Philosophical Ranting of an Engineer

In my final quarter at Rose, I took a class entitled Game Design & Development. This was a 10 week course where we were taught about a variety of topics about game development. The core of the class was the game that we wrote. My team consisted of five people and we spent six weeks working on our game.

Wombat is a top down 2D shooter, similar to games like Alien Swarm and Smash TV. My team wrote the game from scratch. I was responsible for basic architecture, rendering engine, collision detection, particle effects, and numerous other small features.

Considering the scope of the project, a class project where none of us had any real game development experience, the time, six weeks, and team size, I consider our game to be a smashing success. By the end of the class we had a stable engine, working weapons and magic, an interface with a map editor, a working menu system, and AI. The game is nowhere close to being publishable, nor would it win any awards, but it is an excellent working prototype. Given a couple more months, I think our team could have turned the game into something really fun.

The Good

A lot of things went well with this project. I was really lucky to find some excellent people to work with. Before starting, I only knew one person, Jonathan, but everyone was passionate about the project, willing to work hard, and a lot of fun.

We chose to make the game 2D instead of 3D. As the one who was going to write the rendering engine, I wanted to make it 3D as I had no experience with 2D. My teammates strongly suggested we make it in 2D as none of them had any 3D experience. They convinced me and the development was a lot easier because of this. Writing a full 3D rendering engine by myself in six weeks would not have happened.

Proper work division was something we did really well. Jonathan worked on AI and weapons, Brian worked on magic, Nick worked on interfacing with the third party map editor, Matt worked on the menu and the interface, and you know what I worked on. Because each of us owned a piece of the game, we were really motivated to get our part working so that everyone else could use it. There was little confusion about who was doing what and if something didn’t work right, we knew who to talk to.

We used C# and XNA to write our game. A couple of us had some experience with C# and DirectX, but little XNA experience. Both turned out to be excellent choices however. XNA made rendering easy and allowed us to worry about other more interesting features. Unfortunately we didn’t have the opportunity to run the game on an Xbox 360, but theoretically we could do that with little effort.

Subversion again played a prominent role in development. I can’t understand how people can write software without version control. Official development ended with 191 revisions.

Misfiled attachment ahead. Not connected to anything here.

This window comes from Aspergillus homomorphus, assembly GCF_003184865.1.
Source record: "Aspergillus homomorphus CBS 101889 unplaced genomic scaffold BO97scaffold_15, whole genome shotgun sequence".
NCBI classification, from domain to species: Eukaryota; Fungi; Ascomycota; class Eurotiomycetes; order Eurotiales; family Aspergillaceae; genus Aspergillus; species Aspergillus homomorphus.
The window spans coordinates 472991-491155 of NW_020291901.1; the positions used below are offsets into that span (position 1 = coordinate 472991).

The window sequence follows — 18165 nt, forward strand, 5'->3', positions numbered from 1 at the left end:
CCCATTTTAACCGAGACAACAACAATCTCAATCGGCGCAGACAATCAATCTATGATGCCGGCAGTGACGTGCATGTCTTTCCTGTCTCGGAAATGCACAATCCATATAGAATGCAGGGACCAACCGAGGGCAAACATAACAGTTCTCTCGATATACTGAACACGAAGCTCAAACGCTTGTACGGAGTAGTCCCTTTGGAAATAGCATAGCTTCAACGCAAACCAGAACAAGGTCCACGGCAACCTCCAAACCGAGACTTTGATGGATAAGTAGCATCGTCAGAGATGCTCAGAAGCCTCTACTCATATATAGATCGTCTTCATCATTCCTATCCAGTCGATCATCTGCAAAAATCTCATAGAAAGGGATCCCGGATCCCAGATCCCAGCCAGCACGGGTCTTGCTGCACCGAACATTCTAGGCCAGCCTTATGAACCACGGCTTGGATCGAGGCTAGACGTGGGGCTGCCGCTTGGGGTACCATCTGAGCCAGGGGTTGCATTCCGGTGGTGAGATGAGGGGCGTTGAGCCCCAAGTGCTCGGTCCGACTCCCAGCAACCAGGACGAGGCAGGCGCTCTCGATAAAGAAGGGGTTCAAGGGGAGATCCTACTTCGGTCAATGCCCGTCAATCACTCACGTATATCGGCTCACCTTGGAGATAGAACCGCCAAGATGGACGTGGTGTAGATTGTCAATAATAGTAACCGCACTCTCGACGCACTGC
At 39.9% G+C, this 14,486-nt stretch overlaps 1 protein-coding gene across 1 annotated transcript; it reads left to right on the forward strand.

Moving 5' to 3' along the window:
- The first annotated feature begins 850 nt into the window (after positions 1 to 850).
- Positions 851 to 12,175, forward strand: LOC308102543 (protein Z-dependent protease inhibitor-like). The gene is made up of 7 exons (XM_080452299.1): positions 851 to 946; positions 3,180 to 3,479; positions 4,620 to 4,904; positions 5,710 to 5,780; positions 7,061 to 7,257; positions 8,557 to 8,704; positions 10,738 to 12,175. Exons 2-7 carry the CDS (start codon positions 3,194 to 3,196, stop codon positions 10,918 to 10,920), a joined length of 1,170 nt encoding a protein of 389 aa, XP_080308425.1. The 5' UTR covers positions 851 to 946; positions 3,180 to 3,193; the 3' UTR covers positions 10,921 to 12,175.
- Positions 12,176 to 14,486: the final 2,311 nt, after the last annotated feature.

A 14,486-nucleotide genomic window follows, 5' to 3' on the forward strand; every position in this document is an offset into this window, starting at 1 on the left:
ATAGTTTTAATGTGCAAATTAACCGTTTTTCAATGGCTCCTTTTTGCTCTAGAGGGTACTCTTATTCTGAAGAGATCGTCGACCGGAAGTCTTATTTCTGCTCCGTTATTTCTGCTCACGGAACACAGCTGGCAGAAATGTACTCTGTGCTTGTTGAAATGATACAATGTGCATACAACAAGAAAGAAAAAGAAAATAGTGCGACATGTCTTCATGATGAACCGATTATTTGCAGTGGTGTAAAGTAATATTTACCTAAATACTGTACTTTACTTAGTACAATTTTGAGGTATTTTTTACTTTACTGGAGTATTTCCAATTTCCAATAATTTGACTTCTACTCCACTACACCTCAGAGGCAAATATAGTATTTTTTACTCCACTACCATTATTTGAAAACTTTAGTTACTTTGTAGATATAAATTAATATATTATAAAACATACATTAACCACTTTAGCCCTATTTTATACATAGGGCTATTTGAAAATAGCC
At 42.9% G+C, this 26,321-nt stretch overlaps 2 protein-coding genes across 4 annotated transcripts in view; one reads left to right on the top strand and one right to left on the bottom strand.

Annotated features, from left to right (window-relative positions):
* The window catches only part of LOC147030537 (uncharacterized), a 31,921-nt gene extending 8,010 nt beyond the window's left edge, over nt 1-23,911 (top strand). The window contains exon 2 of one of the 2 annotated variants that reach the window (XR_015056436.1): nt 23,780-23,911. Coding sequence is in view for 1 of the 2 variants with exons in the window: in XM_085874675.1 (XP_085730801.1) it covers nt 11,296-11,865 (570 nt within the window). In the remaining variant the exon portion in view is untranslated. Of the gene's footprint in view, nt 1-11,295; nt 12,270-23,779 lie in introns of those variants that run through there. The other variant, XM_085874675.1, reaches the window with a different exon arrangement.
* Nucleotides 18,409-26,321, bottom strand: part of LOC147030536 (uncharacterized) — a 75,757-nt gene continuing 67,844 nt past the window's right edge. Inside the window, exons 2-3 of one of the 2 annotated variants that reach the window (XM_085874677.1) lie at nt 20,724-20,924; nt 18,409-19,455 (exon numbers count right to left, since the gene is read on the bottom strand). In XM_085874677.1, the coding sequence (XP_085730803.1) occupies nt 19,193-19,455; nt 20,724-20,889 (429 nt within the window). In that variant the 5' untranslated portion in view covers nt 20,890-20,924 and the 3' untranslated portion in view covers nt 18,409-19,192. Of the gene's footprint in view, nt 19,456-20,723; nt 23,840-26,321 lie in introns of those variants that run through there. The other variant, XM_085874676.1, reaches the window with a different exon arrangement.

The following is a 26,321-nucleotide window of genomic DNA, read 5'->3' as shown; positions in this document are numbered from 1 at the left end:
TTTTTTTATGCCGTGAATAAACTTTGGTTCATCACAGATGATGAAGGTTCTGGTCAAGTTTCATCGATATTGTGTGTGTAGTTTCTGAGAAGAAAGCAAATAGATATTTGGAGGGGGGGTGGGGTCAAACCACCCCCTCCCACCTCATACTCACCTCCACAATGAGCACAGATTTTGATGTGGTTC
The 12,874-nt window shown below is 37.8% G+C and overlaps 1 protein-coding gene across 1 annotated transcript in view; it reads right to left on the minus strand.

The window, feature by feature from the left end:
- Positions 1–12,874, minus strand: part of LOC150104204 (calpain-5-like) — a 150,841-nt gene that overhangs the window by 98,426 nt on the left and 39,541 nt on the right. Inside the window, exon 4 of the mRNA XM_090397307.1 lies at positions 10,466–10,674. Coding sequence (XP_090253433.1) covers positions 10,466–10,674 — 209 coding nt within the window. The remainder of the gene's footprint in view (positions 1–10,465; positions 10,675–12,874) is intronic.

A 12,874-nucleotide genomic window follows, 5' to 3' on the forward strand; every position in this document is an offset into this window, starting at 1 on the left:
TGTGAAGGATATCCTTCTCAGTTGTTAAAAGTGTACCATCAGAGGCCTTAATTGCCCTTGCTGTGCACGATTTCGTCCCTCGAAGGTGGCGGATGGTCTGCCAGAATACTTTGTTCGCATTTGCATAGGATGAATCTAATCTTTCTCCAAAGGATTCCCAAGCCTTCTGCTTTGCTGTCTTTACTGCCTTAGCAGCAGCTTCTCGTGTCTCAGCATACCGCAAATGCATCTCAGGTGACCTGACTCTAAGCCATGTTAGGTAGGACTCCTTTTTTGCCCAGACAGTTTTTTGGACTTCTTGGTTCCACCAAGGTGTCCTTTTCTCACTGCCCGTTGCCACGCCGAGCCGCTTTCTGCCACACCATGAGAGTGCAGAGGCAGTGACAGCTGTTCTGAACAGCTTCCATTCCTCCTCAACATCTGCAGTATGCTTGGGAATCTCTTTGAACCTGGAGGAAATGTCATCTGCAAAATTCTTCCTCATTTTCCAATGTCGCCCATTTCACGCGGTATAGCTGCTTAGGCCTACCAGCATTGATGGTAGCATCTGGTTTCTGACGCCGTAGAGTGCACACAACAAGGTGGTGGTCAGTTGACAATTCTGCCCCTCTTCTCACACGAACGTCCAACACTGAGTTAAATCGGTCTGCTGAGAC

Documentation was required for the class and required in large amounts. Writing a High Concept Document, Game Treatment, and Technical Design Document helped everyone understand what our game was going to be and what was required to make it happen.

The Bad

Art was a major obstacle. All five team members were programmers and none of us were artists although we were all too busy coding the game to make art anyway. I found a friend online to make a player character sprite for us and that turned out great, but the tile set used, weapon sprites, particle effects, and enemy sprites were all taken from other “free” games. Working with an artist from the very beginning would have helped inspire the rest of us and help make our game feel more professional.

Documentation was also a problem. We had no good way of bug-tracking. I have yet to find a decent alternative to Trac. This wasn’t a major problem as our project was not large enough that the number of bugs was unmanageable, but it would have been nice.

The lack of a lead designer made things tricky. This was a class project and no one is getting paid so we have to tailor the project to everyone’s interests. Looking back, this is not the way to design a game. There needs to be one person who has the final say in how design goes to ensure continuity. Everyone’s input is useful, but not everyone gets to be the designer. This wasn’t a huge problem with our game and we didn’t reach a point of fine-tuning game play or balancing, but it could have.


I really, really enjoyed working on this project. All the elements came together to make this a fun experience: interesting technology, a project I can be passionate about and excellent teammates. At this point, I would have to say this has been my favorite project I have worked on. Without my four other teammates progress will be slow and in the fall I’ll be working on new game projects so I don’t see myself working on it any more.

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